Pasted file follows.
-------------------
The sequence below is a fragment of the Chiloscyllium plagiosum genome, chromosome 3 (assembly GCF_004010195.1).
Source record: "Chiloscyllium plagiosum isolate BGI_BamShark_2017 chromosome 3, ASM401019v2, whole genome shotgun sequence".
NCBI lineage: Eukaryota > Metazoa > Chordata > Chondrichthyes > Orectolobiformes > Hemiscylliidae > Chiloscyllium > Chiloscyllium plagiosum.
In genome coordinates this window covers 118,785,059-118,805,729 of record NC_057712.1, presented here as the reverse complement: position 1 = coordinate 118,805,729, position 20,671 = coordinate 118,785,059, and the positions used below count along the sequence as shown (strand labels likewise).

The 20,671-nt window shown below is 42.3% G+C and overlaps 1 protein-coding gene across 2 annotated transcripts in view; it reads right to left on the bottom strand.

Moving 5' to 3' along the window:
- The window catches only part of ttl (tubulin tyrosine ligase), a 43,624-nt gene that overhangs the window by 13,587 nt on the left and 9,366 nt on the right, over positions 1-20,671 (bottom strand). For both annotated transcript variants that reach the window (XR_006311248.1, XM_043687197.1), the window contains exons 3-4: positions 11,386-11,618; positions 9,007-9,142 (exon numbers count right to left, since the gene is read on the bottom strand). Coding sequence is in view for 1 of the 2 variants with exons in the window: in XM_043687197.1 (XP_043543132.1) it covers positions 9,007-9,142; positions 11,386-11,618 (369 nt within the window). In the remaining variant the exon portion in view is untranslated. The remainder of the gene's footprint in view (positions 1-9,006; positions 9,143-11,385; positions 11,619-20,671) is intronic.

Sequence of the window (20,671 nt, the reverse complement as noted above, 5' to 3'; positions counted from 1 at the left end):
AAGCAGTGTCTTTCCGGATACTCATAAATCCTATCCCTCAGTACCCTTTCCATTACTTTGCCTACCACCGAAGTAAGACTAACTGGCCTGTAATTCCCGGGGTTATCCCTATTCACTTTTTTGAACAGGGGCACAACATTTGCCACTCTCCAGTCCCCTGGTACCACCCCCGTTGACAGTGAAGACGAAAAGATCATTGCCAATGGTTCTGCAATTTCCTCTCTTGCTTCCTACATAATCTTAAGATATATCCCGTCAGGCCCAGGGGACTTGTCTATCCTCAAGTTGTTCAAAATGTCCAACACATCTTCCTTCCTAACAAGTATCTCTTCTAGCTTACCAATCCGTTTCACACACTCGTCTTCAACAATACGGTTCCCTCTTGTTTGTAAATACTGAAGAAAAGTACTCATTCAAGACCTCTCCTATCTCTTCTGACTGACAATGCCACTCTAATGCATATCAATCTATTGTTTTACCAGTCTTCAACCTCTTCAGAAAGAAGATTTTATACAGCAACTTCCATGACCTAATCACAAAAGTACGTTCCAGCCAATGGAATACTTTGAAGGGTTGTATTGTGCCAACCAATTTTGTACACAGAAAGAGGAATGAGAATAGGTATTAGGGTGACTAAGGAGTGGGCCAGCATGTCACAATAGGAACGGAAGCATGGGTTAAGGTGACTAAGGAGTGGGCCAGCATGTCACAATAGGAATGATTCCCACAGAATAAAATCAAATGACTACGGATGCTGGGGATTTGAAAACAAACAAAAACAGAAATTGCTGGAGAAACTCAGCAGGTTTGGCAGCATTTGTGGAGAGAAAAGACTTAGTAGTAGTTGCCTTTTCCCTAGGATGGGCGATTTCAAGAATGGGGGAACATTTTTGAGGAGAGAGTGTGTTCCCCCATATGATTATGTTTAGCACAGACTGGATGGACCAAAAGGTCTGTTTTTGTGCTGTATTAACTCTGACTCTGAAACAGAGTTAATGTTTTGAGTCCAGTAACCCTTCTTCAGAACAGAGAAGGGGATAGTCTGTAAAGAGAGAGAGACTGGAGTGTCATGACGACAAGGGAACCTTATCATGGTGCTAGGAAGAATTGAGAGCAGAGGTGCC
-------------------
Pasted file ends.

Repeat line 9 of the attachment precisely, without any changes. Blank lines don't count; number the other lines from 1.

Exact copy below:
AAGCAGTGTCTTTCCGGATACTCATAAATCCTATCCCTCAGTACCCTTTCCATTACTTTGCCTACCACCGAAGTAAGACTAACTGGCCTGTAATTCCCGGGGTTATCCCTATTCACTTTTTTGAACAGGGGCACAACATTTGCCACTCTCCAGTCCCCTGGTACCACCCCCGTTGACAGTGAAGACGAAAAGATCATTGCCAATGGTTCTGCAATTTCCTCTCTTGCTTCCTACATAATCTTAAGATATATCCCGTCAGGCCCAGGGGACTTGTCTATCCTCAAGTTGTTCAAAATGTCCAACACATCTTCCTTCCTAACAAGTATCTCTTCTAGCTTACCAATCCGTTTCACACACTCGTCTTCAACAATACGGTTCCCTCTTGTTTGTAAATACTGAAGAAAAGTACTCATTCAAGACCTCTCCTATCTCTTCTGACTGACAATGCCACTCTAATGCATATCAATCTATTGTTTTACCAGTCTTCAACCTCTTCAGAAAGAAGATTTTATACAGCAACTTCCATGACCTAATCACAAAAGTACGTTCCAGCCAATGGAATACTTTGAAGGGTTGTATTGTGCCAACCAATTTTGTACACAGAAAGAGGAATGAGAATAGGTATTAGGGTGACTAAGGAGTGGGCCAGCATGTCACAATAGGAACGGAAGCATGGGTTAAGGTGACTAAGGAGTGGGCCAGCATGTCACAATAGGAATGATTCCCACAGAATAAAATCAAATGACTACGGATGCTGGGGATTTGAAAACAAACAAAAACAGAAATTGCTGGAGAAACTCAGCAGGTTTGGCAGCATTTGTGGAGAGAAAAGACTTAGTAGTAGTTGCCTTTTCCCTAGGATGGGCGATTTCAAGAATGGGGGAACATTTTTGAGGAGAGAGTGTGTTCCCCCATATGATTATGTTTAGCACAGACTGGATGGACCAAAAGGTCTGTTTTTGTGCTGTATTAACTCTGACTCTGAAACAGAGTTAATGTTTTGAGTCCAGTAACCCTTCTTCAGAACAGAGAAGGGGATAGTCTGTAAAGAGAGAGAGACTGGAGTGTCATGACGACAAGGGAACCTTATCATGGTGCTAGGAAGAATTGAGAGCAGAGGTGCC